Midsummer celebration in Inchnadamph

 The Kirk in its natural setting, fence posts in the foreground and mountains in the backgroundThe annual midsummer celebration in Inchnadamph was held on 25th June this year; it is always held in the evening of the nearest possible Saturday to the longest day.

It takes the form of a concert in the old Kirk in Inchnadamph, followed by a barbeque and cèilidh held at Inchnadamph Lodge and Field Centre. We were lucky this year as the weather held for us, although it wasn’t all that warm, and there was enough of a breeze to keep us relatively midgie free.

The concert is always very entertaining. The performers are all local people – yours truly included – and although the acts are never planned per se, they always seem to come together with a good variety of styles of music. Helen Morrison, who lives just by the church, organises the whole thing and brings us all together.

The main attraction is normally Annella, who combines her croft and her job as a bus driver with Country and Western music. She also looks brilliant in rhinestones! She has just the right voice for her favourite type of music – i.e. C&W – and has the “hiccup” off to perfection! This year she opened the show with a song by Johnnie Cash, going on to sing one or two others. She then had to rush off to keep an engagement singing at a wedding in Inverness, after which she was headed to Ireland to sing at a Country and Western convention! Busy lady… And very much in demand.

I am afraid that I don’t care an awful lot for Country and Western music; I like some of it, but am more inclined towards Blue Grass. Still, C&W is very popular round here.

After Annella had sung her couple of songs and rushed out the door, there followed a programme which was, as usual, very varied: from a local lass singing her own compositions in the popular style and accompanying herself on the guitar (I’ve certainly heard worse) to young Nuala, the daughter of our choir leader, who is 4 and gave us the song with which she won the gold medal in her class at the Sutherland Mòd – with a little help from her mum, who also treated us to a traditional Gaelic song.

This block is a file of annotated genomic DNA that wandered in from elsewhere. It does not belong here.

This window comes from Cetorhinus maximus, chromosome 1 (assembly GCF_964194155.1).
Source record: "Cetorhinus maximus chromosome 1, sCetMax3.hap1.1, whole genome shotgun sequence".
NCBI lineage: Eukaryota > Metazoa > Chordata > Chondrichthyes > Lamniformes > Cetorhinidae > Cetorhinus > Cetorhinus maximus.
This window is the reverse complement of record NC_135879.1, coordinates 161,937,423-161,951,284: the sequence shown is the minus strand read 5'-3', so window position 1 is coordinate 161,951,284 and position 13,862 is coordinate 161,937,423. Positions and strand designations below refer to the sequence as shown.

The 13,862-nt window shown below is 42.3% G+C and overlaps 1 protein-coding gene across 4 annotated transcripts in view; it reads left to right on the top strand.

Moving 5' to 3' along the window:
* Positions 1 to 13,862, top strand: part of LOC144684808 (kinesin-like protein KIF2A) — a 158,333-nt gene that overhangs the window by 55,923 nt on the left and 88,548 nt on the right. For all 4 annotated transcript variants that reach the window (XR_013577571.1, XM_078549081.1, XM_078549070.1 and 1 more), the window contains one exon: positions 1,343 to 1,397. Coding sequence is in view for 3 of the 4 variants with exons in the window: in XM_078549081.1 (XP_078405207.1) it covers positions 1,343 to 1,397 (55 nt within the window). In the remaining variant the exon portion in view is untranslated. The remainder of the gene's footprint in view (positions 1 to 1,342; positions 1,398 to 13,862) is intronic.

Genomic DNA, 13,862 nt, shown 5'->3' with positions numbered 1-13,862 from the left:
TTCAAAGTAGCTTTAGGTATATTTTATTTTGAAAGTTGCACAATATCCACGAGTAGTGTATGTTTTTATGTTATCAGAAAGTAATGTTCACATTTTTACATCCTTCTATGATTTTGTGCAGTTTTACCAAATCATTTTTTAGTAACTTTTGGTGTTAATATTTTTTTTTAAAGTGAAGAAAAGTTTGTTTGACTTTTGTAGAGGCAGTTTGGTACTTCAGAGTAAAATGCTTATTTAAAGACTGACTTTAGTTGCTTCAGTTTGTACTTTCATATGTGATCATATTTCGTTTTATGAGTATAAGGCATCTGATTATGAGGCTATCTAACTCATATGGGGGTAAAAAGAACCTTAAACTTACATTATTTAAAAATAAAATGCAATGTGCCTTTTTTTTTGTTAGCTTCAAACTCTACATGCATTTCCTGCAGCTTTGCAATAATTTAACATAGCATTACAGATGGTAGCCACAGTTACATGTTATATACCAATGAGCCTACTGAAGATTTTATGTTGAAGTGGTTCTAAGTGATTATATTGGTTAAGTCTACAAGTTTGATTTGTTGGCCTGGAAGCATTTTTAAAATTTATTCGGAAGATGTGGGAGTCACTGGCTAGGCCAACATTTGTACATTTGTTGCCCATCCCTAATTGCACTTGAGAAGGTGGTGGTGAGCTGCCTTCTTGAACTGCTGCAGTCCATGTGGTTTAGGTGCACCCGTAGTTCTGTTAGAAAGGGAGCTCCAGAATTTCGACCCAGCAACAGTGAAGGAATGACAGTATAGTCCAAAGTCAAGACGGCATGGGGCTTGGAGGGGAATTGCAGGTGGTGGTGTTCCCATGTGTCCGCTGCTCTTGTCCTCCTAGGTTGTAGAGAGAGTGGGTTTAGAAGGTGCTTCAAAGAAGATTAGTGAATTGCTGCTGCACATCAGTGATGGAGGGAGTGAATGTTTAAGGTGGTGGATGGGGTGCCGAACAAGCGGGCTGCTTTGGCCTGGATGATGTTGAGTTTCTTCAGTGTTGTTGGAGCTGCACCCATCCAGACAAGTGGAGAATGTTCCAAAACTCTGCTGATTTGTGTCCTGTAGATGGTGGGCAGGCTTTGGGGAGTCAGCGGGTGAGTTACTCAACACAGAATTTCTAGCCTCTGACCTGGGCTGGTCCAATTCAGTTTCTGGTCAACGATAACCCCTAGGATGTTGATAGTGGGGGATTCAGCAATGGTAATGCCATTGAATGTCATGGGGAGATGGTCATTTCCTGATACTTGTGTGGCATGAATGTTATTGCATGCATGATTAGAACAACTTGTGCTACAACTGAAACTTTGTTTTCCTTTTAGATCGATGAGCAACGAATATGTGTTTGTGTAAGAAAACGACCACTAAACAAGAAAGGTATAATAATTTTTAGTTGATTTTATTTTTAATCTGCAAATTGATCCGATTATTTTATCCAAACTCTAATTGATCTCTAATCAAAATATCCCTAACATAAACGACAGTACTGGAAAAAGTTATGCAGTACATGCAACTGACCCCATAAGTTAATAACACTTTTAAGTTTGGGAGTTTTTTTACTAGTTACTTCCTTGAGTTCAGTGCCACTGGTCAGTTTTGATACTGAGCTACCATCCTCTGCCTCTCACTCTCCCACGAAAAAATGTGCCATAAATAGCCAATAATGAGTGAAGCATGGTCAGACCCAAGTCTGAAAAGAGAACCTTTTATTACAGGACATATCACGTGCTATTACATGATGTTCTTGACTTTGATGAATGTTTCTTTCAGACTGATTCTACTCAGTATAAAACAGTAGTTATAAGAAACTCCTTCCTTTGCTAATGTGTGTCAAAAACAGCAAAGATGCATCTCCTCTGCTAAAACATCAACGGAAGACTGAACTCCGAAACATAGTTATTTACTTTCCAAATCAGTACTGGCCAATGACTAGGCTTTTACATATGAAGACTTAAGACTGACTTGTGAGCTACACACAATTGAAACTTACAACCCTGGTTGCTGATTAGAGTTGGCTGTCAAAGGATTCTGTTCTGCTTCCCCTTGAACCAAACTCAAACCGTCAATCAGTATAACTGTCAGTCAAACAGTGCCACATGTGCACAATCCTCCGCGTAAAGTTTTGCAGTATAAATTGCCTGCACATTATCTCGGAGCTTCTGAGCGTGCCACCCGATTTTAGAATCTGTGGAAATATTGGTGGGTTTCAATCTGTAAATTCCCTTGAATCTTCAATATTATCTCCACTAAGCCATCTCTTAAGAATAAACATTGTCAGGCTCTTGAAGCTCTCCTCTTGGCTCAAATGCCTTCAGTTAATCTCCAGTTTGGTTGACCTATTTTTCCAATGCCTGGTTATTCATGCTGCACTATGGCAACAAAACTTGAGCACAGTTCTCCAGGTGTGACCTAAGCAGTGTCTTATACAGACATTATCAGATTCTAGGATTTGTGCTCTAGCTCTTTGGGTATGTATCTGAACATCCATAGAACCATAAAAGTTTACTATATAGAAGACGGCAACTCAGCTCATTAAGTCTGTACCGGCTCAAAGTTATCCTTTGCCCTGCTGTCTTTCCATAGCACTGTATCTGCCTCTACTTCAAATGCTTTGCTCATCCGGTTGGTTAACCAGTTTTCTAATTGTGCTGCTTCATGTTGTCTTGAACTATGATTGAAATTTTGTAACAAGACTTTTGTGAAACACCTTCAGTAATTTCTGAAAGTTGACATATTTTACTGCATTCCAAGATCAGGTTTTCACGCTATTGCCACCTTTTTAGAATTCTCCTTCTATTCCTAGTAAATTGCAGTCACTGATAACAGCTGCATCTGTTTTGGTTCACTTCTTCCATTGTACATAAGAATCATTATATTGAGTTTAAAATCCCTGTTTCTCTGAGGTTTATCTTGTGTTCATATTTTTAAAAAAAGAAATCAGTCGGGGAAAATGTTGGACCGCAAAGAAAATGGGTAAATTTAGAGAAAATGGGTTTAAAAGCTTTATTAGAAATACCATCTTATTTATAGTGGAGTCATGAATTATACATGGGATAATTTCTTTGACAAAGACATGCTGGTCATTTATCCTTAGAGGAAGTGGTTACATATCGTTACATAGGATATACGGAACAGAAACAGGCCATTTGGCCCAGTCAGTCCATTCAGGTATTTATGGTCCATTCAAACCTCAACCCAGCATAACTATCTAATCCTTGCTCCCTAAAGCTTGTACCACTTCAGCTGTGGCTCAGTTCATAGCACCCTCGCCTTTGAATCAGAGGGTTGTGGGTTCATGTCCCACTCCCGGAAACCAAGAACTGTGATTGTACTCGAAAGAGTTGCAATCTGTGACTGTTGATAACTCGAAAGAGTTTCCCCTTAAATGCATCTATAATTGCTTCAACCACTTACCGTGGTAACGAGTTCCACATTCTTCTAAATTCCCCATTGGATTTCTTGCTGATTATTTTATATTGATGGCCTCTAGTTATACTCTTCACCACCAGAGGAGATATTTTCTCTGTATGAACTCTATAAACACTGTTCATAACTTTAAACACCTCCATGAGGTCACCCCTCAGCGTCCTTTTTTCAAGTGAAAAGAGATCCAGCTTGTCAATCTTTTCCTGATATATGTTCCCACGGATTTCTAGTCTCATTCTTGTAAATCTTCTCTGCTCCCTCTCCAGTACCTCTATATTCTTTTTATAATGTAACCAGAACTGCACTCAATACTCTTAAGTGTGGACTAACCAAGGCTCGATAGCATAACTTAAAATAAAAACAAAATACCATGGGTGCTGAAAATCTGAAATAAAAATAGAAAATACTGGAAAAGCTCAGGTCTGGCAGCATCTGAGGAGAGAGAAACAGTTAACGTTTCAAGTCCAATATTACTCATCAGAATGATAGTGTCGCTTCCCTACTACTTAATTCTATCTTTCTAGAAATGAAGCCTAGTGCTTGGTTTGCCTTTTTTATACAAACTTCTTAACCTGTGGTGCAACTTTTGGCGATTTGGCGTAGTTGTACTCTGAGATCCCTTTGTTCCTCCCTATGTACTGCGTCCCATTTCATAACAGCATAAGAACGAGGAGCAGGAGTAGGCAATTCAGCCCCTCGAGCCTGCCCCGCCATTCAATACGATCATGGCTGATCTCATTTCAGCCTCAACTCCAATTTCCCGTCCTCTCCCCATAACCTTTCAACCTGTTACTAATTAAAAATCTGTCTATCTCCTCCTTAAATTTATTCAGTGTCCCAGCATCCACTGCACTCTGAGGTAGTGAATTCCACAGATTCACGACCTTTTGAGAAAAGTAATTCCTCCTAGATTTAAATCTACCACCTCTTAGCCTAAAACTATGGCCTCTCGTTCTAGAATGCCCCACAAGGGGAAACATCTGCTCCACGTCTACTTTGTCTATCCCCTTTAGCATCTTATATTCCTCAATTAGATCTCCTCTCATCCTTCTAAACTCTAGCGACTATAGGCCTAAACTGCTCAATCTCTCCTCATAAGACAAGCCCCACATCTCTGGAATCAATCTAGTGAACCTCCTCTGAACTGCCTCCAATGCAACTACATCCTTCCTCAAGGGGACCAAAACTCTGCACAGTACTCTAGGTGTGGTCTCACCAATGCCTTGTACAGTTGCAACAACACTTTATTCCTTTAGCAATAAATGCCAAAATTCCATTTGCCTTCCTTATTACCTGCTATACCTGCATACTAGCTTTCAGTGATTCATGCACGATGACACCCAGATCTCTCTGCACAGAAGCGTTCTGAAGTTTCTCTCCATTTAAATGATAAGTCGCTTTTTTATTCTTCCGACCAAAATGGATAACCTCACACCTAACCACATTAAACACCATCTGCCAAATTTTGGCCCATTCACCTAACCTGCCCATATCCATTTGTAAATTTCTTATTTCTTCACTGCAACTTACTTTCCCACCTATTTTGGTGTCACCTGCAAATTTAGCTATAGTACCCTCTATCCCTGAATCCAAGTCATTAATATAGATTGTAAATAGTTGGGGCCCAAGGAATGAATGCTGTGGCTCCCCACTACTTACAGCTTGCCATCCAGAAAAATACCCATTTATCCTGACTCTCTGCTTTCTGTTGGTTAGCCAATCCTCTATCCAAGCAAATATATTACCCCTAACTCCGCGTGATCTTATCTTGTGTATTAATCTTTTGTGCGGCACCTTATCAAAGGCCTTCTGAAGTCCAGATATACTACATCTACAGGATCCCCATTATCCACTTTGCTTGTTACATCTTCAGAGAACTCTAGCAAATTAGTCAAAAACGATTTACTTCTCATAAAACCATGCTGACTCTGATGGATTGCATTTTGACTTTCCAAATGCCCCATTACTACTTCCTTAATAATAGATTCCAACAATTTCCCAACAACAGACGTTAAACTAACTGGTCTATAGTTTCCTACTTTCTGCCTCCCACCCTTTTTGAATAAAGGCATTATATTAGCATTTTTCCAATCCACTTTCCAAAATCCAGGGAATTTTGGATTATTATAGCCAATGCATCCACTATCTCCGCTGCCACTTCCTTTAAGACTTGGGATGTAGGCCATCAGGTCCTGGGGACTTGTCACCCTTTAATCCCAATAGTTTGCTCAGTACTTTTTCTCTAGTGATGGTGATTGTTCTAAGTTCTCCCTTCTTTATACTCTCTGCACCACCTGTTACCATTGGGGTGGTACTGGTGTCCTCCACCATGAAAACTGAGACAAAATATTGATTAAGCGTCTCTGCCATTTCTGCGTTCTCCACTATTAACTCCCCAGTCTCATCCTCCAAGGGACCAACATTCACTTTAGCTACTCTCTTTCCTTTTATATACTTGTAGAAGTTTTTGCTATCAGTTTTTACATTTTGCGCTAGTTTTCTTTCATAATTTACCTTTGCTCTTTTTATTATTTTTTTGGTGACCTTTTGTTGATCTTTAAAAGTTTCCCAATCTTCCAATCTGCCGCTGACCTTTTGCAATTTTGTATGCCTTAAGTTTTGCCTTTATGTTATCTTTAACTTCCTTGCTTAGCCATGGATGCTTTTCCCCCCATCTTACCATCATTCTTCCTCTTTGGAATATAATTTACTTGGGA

There is so much young talent around here: so many young people play music, often playing the box (as the accordion is called here, using the Gaelic word) or the pipes, big and small. Many also play the guitar. We were treated to some rock-style music from a group of young men from Ullapool (who go by the name of Pineapple Tuxedo, and very good they are too), Maisie on the fiddle and singing (again in Gaelic) and Eilidh playing the big pipes with Sandy. There were grown ups who sang and played too.

As for myself, I sang a Gaelic lament with Sandy playing the small pipes. We had been practising for weeks, especially as this was my début singing without the choir – although I would hardly call it a solo, as the pipes were there to give me confidence!

The turf-roofed MacLeods' tomb standing in front of the Kirk, with Loch Assynt behindThe Kirk in Inchnadamph is a lovely wee building. It has had something of a chequered history I gather, and more than once has been on the verge of falling down!  A few years ago it was rescued yet again – this time by Historic Assynt, who with the help of Government money and local fundraising has seen the building restored to something of its former glory. It is no longer a place of worship, but has that feeling of peace surrounding it that comes with churches. Inside, it is laid out with murals telling its story and other interesting bits and pieces. But you can see for yourself! The Kirk is open to the public on Tuesdays and Thursdays, manned of course by volunteers. As well as being something of an attraction to visitors, it also has the important function of being a place where the community can come together.

The memorial to airmen killed in a crash on Ben More during WWII: names set in stone and a poppy wreathThis year’s summer celebration was dedicated to Ted Mathieson, who was a popular figure locally and who was involved with the Kirk. Ted had sadly died from cancer –  before his time – a few weeks previously.

After the concert, we all retired to the Lodge, where there were excellent burgers and sausages with all the trimmings, and a very good cup of Pimms, also with all the trimmings! I left before the cèilidh got started properly as I had a long day ahead of me (packing ready to head south on holiday), but I imagine that it went on until about 2.00 am as these things are inclined to do…

The Lodge with Beinn am Furan behind

[Photos by Clarinda]

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